13
views
0
recommends
+1 Recommend
0 collections
    0
    shares
      • Record: found
      • Abstract: not found
      • Article: not found

      An actin-like gene can determine cell polarity in bacteria

      , ,

      Proceedings of the National Academy of Sciences

      Proceedings of the National Academy of Sciences

      Read this article at

      ScienceOpenPublisherPMC
      Bookmark
          There is no author summary for this article yet. Authors can add summaries to their articles on ScienceOpen to make them more accessible to a non-specialist audience.

          Abstract

          Achieving proper polarity is essential for cellular function. In bacteria, cell polarity has been observed by using both morphological and molecular markers; however, no general regulators of bacterial cell polarity have been identified. Here we investigate the effect on cell polarity of two cytoskeletal elements previously implicated in cell shape determination. We find that the actin-like MreB protein mediates global cell polarity in Caulobacter crescentus, although the intermediate filament-like CreS protein influences cell shape without affecting cell polarity. MreB is organized in an axial spiral that is dynamically rearranged during the cell cycle, and MreB dynamics may be critical for the determination of cell polarity. By examining depletion and overexpression strains, we demonstrate that MreB is required both for the polar localization of the chromosomal origin sequence and the dynamic localization of regulatory proteins to the correct cell pole. We propose that the molecular polarity inherent in an actin-like filament is translated into a mechanism for directing global cell polarity.

          Related collections

          Most cited references 36

          • Record: found
          • Abstract: not found
          • Article: not found

          Origins of cell polarity.

            Bookmark
            • Record: found
            • Abstract: found
            • Article: not found

            Prokaryotic origin of the actin cytoskeleton.

            It was thought until recently that bacteria lack the actin or tubulin filament networks that organize eukaryotic cytoplasm. However, we show here that the bacterial MreB protein assembles into filaments with a subunit repeat similar to that of F-actin-the physiological polymer of eukaryotic actin. By elucidating the MreB crystal structure we demonstrate that MreB and actin are very similar in three dimensions. Moreover, the crystals contain protofilaments, allowing visualization of actin-like strands at atomic resolution. The structure of the MreB protofilament is in remarkably good agreement with the model for F-actin, showing that the proteins assemble in identical orientations. The actin-like properties of MreB explain the finding that MreB forms large fibrous spirals under the cell membrane of rod-shaped cells, where they are involved in cell-shape determination. Thus, prokaryotes are now known to possess homologues both of tubulin, namely FtsZ, and of actin.
              Bookmark
              • Record: found
              • Abstract: found
              • Article: not found

              Crystal structure of the bacterial cell-division protein FtsZ.

               A. J. Lowe,  L Amos (1998)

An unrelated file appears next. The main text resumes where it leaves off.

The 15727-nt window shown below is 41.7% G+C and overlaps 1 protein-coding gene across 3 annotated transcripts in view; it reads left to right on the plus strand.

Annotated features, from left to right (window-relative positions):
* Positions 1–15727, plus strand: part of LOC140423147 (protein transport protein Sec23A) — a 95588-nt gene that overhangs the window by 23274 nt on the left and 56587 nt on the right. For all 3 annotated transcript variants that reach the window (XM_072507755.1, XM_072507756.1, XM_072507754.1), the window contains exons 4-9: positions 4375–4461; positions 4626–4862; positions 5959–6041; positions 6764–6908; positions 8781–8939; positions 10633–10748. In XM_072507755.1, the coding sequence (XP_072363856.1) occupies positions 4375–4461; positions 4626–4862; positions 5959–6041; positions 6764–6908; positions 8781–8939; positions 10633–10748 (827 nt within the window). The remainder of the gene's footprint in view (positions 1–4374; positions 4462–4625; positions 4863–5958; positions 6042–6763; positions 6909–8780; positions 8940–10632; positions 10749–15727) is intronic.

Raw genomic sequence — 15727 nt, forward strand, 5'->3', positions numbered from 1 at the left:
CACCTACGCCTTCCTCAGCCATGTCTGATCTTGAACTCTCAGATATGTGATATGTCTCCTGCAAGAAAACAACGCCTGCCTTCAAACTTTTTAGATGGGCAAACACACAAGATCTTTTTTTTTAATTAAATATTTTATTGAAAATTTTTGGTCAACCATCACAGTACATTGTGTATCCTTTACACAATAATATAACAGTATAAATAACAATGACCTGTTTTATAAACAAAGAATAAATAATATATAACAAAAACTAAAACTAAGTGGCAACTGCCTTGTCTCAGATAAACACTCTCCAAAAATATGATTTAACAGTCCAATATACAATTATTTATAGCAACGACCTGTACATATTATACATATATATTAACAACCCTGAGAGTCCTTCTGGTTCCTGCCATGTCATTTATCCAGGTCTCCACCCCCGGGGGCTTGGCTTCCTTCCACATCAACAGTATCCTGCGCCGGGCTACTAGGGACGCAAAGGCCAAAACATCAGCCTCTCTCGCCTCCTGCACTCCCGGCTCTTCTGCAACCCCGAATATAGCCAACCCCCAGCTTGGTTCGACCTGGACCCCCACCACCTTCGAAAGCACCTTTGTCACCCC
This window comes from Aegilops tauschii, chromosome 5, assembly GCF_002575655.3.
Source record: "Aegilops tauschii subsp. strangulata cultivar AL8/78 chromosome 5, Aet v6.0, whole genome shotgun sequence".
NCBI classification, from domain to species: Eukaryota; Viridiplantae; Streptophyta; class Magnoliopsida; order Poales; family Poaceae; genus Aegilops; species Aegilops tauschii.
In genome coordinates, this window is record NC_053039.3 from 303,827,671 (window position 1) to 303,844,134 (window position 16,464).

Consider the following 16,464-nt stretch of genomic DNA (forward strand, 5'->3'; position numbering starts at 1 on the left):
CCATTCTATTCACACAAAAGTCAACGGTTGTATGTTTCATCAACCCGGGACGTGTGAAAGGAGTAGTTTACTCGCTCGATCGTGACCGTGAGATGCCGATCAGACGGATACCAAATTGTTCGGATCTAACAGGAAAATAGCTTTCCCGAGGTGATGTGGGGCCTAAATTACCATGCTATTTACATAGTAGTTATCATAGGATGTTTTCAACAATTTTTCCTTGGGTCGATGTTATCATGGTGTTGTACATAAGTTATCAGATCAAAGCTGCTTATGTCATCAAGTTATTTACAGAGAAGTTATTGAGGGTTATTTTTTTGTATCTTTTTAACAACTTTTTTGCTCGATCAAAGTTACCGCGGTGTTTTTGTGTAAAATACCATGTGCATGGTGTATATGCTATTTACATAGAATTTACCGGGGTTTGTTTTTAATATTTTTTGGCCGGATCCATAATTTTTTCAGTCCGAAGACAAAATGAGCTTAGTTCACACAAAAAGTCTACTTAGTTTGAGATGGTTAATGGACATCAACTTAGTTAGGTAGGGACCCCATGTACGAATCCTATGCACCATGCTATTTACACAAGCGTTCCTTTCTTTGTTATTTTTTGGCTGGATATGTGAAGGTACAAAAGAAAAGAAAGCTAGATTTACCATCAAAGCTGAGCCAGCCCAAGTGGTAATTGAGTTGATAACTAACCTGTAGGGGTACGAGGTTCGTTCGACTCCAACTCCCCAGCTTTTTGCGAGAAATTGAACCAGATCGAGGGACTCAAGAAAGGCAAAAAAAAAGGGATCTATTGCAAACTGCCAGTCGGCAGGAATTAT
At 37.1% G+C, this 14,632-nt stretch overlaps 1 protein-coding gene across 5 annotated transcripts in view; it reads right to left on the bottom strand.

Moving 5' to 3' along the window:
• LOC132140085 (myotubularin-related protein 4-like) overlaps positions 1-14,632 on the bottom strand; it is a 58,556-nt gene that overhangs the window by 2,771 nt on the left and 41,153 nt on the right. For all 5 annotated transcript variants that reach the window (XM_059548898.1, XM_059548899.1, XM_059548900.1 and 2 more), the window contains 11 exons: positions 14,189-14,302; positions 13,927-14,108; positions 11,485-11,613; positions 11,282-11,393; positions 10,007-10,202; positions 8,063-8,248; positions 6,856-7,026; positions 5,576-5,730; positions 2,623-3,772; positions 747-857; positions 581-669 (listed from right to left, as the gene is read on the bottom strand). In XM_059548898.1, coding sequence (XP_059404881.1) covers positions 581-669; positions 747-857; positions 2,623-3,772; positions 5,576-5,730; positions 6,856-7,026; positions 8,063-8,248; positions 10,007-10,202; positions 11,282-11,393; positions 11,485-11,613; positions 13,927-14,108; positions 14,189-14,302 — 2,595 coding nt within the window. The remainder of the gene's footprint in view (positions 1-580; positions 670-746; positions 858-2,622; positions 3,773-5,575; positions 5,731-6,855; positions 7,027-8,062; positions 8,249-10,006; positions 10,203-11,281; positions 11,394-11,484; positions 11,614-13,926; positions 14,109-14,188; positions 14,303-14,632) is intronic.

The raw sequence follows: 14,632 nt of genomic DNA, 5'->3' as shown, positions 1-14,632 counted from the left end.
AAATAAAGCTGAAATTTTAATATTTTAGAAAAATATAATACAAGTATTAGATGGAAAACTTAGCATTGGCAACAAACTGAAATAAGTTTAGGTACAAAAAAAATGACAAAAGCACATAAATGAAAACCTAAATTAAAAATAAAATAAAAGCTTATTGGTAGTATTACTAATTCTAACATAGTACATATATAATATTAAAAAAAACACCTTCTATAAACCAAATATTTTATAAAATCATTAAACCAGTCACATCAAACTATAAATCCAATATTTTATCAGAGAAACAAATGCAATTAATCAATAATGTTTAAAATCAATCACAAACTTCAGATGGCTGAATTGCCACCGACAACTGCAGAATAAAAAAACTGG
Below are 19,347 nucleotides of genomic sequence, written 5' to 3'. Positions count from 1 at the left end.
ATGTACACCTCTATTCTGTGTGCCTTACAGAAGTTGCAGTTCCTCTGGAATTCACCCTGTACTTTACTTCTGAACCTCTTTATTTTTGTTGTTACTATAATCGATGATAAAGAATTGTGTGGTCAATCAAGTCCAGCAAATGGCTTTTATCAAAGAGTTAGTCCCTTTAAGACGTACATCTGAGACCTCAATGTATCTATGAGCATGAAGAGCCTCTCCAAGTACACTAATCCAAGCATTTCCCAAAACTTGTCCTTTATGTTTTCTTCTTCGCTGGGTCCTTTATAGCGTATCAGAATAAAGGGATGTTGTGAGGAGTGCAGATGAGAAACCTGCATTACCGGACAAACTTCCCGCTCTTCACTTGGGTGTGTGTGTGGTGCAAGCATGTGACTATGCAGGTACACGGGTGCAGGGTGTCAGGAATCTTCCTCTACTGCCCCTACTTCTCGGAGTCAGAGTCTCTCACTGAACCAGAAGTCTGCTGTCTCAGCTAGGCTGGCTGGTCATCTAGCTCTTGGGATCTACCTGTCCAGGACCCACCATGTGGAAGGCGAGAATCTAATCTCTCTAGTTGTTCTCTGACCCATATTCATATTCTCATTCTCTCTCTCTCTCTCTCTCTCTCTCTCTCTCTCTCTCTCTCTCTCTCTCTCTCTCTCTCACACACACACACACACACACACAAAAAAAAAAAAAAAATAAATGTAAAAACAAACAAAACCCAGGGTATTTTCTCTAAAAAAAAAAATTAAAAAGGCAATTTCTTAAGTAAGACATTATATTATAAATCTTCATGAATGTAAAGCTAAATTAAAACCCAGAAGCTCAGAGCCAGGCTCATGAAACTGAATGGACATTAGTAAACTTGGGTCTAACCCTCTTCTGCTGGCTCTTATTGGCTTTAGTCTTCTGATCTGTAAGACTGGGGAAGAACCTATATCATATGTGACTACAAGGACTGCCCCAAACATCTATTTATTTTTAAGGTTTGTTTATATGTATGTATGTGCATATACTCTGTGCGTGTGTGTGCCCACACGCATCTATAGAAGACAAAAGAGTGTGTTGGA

Bacterial cell division ends with septation, the constriction of the cell wall and cell membranes that leads to the formation of two daughter cells. During septation, FtsZ, a protein of relative molecular mass 40,000 which is ubiquitous in eubacteria and is also found in archaea and chloroplasts, localizes early at the division site to form a ring-shaped septum. This septum is required for the mechanochemical process of membrane constriction. FtsZ is a GTPase with weak sequence homology to tubulins. The nature of FtsZ polymers in vivo is unknown, but FtsZ can form tubules, sheets and minirings in vitro. Here we report the crystal structure at 2.8 A resolution of recombinant FtsZ from the hyperthermophilic methanogen Methanococcus jannaschii. FtsZ has two domains, one of which is a GTPase domain with a fold related to one found in the proteins p21ras and elongation factor EF-Tu. The carboxy-terminal domain, whose function is unknown, is a four-stranded beta-sheet tilted by 90 degrees against the beta-sheet of the GTPase domain. The two domains are arranged around a central helix. GDP binding is different from that typically found in GTPases and involves four phosphate-binding loops and a sugar-binding loop in the first domain, with guanine being recognized by residues in the central connecting helix. The three-dimensional structure of FtsZ is similar to the structure of alpha- and beta-tubulin.
                Bookmark

                Author and article information

                Journal
                Proceedings of the National Academy of Sciences
                Proceedings of the National Academy of Sciences
                Proceedings of the National Academy of Sciences
                0027-8424
                1091-6490
                June 08 2004
                June 08 2004
                May 24 2004
                June 08 2004
                : 101
                : 23
                : 8643-8648
                Article
                10.1073/pnas.0402638101
                423248
                15159537
                © 2004
                Product

                Comments

                Comment on this article